Europe's Emissions Trading Scheme unites the 25 states of the European Union in an attempt to cut emissions of the gases fuelling climate change.
Energy-intensive plants have trading carbon since 2005
What is carbon trading?
Since the beginning of 2005, about 12,000 energy-intensive plants in the EU have been able to buy and sell permits that allow them to emit carbon dioxide (CO2) into the atmosphere.
Companies that exceed their individual limit are able to buy unused permits from firms that have taken steps to cut their emissions.
Those who exceed their limit and are unable to buy spare permits are fined 40 euros (£27) for every excess tonne of CO2.
Industries included in the Emissions Trading Scheme (ETS) include power generation, iron and steel, glass and cement. Overall, the ETS covers about 40% of the EU's total CO2 emissions.
Why is it needed?
Under the UN Kyoto Protocol, a legally binding global agreement to reduce greenhouse gas emissions, industrialised nations are obliged to reduce the amount of greenhouse gases being released into the atmosphere.
The EU is required to cut its emissions by 8% from 1990 levels by 2012. The ETS is Europe's main mechanism to achieve this.
It works by each nation agreeing a National Allocation Plan (NAP) with the European Commission. The NAPs allocate individual limits for the plants covered by the scheme.
By setting the total number of permits below the current level of emissions, the ETS should lead to a reduction in the amount of CO2 being emitted.
Has it been successful?
The idea behind Europe's trading scheme has been hailed as a positive step in the effort to tackle human-induced climate change.
Organisations such as the UN and the World Bank have praised the ETS, and say it can form the basis of a global system.
However, in practice, the ETS has had a rough ride. Nations have issued more permits to pollute than required in the first phase, which runs until the end of 2007.
This has resulted in carbon prices falling as low as eight euros (£5) per tonne. This means that it has been cheaper for firms to buy spare permits than pay the 40-euro fine, or take steps to reduce their emissions.
Talks are currently underway for NAPs covering the second phase, but a number of nations, including Germany, have expressed concern that the European Commission is setting limits too low.
However, Environment Commissioner Stavros Dimas has said the EU had to show leadership if it was to convince other nations, especially Australia and the US, that carbon trading schemes worked.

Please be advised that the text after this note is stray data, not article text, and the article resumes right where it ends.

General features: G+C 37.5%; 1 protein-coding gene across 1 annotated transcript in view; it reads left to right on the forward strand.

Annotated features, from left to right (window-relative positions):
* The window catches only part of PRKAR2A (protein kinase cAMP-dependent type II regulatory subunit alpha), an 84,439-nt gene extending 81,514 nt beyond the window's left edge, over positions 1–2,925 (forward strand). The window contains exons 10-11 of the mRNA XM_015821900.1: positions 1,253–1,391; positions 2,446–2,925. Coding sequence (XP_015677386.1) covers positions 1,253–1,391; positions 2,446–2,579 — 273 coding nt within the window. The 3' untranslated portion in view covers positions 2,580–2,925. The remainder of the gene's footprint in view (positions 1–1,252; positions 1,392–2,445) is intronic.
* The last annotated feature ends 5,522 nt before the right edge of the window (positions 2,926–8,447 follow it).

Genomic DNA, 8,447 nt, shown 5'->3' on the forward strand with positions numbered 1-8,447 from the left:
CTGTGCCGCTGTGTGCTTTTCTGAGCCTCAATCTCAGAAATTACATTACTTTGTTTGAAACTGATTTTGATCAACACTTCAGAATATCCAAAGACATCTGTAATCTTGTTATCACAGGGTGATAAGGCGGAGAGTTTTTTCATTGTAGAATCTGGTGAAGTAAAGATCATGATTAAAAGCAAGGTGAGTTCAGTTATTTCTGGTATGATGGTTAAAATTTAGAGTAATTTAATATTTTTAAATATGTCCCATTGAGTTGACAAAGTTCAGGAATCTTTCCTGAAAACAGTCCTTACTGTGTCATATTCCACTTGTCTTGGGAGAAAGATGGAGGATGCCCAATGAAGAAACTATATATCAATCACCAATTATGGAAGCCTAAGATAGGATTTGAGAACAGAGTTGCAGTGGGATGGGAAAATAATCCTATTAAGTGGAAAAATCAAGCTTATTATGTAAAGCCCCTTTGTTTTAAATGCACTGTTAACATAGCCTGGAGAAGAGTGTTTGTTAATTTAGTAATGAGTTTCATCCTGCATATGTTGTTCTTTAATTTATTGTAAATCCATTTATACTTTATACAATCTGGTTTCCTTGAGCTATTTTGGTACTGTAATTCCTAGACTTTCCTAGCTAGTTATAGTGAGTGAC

Why is aviation now being included in the ETS?
EU emissions from the international air transport sector are increasing faster than any other sector, says the European Commission.
Emissions from EU commercial flights are set to subject to limits
Although aviation only accounts for 3% of the EU's greenhouse gas emissions, the sector has seen an 87% increase in CO2 since 1990 following the emergence of cheap air travel.
According to the Commission, someone taking a return flight from London to New York will generate about the same amount of CO2 as an average person heating their home for a year.
Under the proposals, the ETS will cover commercial flights within the EU from 2011, and all flights to and from the EU in 2012. Domestic flights (eg. London to Manchester) are already subject to national limits set by the Kyoto Protocol.
Airlines favour carbon trading rather than taxes on fuel or emission charges.
The Commission says it expects any increase in ticket costs to be limited, and much lower than rises resulting from soaring oil prices in recent years.
What happens next?
The European Commission is currently negotiating with national governments over the limits to be set in the second phase of the ETS, which runs from 2008-2012, with the final NAPs to be in place by the summer of 2007.
In January, the Commission is expected to announce a new target to cut to carbon emissions. It is set to call for a 30% reduction from 1990 levels by 2020, and the ETS will play a key role in delivering this target.
Internationally, Australia's Prime Minister John Howard has set up a task force to look at carbon trading.
Australia along with the US refused to sign the 1997 Kyoto protocol, fearing it would damage their economies while not requiring developing countries such as China and India to reduce emissions.
Such a move could pave the way for an international carbon trading scheme to form the central pillar of a post-2012 Kyoto agreement.